The dissenting shareholder’s expert argued that the Vannucci Report created an “obvious mismatch” by applying a minority level DLOM to a controlling interest in the company, and that DLOM either should be eliminated completely or, at most, should range from 0% to 15%.
In her DLOM discussion at pages 12-15 of the decision, Justice Kornreich adopted the Vannucci Report’s and the dissenting shareholder’s expert’s skeptical view, agreeing that
the assumptions behind the DLOM and its calculation, such as hypothetical impediments to sale and the actual likelihood that [the company] would be sold, are entirely irrelevant to the determination of the fair value of [the dissenting shareholder’s] shares, which is based on her pro rata share of the value of the entire company on a controlling basis.
The judge also rejected the company’s position, that New York law “requires” a DLOM, stating:
While many New York cases discuss DLOM, and, particularly, how much DLOM is proper in various circumstances, no New York case stands for the proposition that a DLOM must be applied to a closely-held company. The idea of a DLOM is that, since the company as a whole can be difficult to sell (e.g., buyers of closely-held companies in niche businesses are not as plentiful as buyers of publicly traded corporations), a frozen-out, minority shareholder should recover less to reflect this fact. While it is surely true that it would have been difficult to sell [Zelouf International] . . . the rationale for generally applying a DLOM is inapplicable to [Zelouf International]. [Footnote omitted.]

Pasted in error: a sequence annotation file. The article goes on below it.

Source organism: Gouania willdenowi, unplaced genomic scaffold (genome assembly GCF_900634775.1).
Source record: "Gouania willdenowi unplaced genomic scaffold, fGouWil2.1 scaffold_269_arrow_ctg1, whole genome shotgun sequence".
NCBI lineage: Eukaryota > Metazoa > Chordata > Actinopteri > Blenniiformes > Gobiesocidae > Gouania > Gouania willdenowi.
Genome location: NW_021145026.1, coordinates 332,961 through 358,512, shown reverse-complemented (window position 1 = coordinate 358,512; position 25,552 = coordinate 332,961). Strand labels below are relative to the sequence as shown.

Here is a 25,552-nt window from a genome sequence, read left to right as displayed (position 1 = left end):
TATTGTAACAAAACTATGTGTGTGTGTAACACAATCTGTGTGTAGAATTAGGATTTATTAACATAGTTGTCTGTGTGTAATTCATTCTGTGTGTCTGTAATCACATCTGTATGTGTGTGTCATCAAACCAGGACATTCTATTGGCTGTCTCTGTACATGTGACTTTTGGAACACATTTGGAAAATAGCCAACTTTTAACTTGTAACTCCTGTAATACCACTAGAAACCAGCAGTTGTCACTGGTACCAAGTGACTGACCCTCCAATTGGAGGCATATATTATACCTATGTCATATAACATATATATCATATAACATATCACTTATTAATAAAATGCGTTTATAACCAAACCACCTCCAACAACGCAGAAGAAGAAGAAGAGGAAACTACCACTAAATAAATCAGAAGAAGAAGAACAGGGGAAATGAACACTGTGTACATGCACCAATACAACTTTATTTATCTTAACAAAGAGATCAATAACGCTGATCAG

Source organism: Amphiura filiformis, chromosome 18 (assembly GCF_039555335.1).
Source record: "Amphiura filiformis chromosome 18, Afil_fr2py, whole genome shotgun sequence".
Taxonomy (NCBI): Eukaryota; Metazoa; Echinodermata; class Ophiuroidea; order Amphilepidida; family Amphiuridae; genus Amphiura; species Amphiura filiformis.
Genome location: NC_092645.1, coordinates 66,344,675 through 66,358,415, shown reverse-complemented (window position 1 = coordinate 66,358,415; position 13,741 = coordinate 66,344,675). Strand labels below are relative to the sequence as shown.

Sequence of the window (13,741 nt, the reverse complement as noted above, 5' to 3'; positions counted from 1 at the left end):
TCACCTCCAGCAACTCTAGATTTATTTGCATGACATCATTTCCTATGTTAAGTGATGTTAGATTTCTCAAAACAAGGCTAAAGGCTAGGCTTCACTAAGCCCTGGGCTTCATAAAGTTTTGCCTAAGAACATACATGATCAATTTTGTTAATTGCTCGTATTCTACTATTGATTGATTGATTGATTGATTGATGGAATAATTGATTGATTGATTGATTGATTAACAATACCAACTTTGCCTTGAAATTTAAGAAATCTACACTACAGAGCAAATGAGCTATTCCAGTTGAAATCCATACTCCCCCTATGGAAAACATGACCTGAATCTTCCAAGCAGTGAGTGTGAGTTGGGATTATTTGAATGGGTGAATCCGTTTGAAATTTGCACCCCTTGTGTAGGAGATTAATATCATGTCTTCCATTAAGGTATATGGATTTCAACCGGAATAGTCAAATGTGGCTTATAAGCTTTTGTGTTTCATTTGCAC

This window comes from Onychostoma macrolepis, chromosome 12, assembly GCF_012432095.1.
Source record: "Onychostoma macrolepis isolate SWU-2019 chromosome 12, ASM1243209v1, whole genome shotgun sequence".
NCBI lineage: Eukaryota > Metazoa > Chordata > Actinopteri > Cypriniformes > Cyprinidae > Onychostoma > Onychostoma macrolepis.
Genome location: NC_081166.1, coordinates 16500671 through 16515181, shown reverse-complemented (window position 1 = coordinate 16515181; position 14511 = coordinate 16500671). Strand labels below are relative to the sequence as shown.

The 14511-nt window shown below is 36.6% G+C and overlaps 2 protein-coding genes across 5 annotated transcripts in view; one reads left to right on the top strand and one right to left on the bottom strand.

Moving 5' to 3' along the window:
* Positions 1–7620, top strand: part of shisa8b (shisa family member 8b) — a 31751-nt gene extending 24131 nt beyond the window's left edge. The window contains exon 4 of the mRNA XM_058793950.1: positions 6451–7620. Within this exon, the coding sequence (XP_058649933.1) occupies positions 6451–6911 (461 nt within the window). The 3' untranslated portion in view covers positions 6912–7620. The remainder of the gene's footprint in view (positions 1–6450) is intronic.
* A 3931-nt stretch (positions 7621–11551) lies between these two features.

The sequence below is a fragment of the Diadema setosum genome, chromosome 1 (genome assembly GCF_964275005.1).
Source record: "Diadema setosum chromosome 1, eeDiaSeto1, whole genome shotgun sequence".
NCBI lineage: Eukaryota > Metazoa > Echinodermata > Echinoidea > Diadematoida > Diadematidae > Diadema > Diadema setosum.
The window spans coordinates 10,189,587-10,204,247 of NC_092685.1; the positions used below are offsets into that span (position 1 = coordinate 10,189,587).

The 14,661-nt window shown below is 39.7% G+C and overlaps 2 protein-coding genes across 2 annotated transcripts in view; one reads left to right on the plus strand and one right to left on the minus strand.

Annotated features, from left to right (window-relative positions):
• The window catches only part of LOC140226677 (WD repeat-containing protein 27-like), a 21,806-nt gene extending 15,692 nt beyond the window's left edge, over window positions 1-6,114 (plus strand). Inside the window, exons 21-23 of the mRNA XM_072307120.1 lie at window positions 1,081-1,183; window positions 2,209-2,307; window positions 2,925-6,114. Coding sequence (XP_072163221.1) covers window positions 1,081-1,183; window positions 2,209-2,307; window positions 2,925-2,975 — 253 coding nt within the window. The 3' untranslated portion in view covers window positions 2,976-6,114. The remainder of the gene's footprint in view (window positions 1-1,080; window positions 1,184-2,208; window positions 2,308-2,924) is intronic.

* * * * * * *
While petitioner is correct that a DLOM is applied in most instances, petitioner provides no support for the proposition that applying a DLOM is a mandatory part of the formula for valuing [Zelouf International]. A rule requiring courts to mechanically apply a DLOM to all closely held companies without considering whether, in some instances, the purpose of a DLOM may not apply, is inconsistent with this court’s legal mandate.
Justice Kornreich’s rejection of DLOM relied on the absence of an actual sale of the company coupled with the assumption that the controlling owners were not looking to sell the company:
This makes the company’s illiquidity irrelevant, mooting the concern for which a DLOM accounts. If the other Zelouf family members will never pay a price for the company’s theoretical illiquidity, then there is nothing “fair” about artificially depressing [the dissenting shareholder’s] recovery due to a hypothetical sale that will never occur. To impose such a cost on [the dissenting shareholder] is tantamount to levying the very sort of minority penalty that New York law prohibits. . . . Liquidity risk only manifests into real cost in an actual sale and should not be imposed here where there will never be a sale and, thus, no real cost.
The purpose of a DLOM is to account for “risk associated with the illiquidity of the shares.” Giaimo, 101 AD3d at 524 (emphasis added). Risk, of course, is a function of probability times the threatened harm. While the threat of harm here (a lower net purchase price due to illiquidity costs) is undisputed, the probability that such a threat will actually occur is negligible. Ergo, there is no risk that warrants a DLOM.
Were the court’s DLOM ruling to be appealed, a number of interesting issues likely would be raised:
- Does Justice Kornreich’s analysis undermine application of DLOM in all instances where the company is not for sale in the foreseeable future? Such a conclusion would rule out DLOM in most if not all fair value cases.
- How does the court’s reliance on the probability of a sale reconcile with the traditional definition of fair value used by courts in New York, based on what a hypothetical willing purchaser, in a hypothetical arm’s-length transaction, would offer for the corporation as an operating business?
- Does the probability-of-sale rationale beg the ultimate issue, acknowledged elsewhere in the court’s opinion, whether there exist any theoretical or empirical bases for applying DLOM at the control level of value?
- If DLOM must appropriately be considered to reflect the greater degree of illiquidity relative to publicly traded corporations, how can courts quantify and apply DLOM when all the DLOM studies deal with minority interests?
As mentioned, my post next week will examine a number of other interesting aspects of the Zelouf ruling.